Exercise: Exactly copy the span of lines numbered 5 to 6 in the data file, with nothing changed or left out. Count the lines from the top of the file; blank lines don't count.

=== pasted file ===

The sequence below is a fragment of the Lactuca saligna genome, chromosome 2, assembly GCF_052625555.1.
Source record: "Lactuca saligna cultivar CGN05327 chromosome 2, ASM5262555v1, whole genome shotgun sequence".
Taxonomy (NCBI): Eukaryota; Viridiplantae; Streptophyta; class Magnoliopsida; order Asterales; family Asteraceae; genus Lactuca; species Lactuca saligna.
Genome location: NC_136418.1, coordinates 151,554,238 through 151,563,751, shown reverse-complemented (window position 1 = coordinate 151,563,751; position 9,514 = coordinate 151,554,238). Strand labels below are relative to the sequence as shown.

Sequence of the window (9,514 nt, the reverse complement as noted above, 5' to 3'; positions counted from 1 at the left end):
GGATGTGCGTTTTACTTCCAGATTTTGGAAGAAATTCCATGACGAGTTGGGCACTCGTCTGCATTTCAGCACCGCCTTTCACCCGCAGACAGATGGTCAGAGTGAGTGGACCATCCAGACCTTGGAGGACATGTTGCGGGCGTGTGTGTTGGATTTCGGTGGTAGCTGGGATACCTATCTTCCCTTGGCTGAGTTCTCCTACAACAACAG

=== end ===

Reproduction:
Sequence of the window (9,514 nt, the reverse complement as noted above, 5' to 3'; positions counted from 1 at the left end):
GGATGTGCGTTTTACTTCCAGATTTTGGAAGAAATTCCATGACGAGTTGGGCACTCGTCTGCATTTCAGCACCGCCTTTCACCCGCAGACAGATGGTCAGAGTGAGTGGACCATCCAGACCTTGGAGGACATGTTGCGGGCGTGTGTGTTGGATTTCGGTGGTAGCTGGGATACCTATCTTCCCTTGGCTGAGTTCTCCTACAACAACAG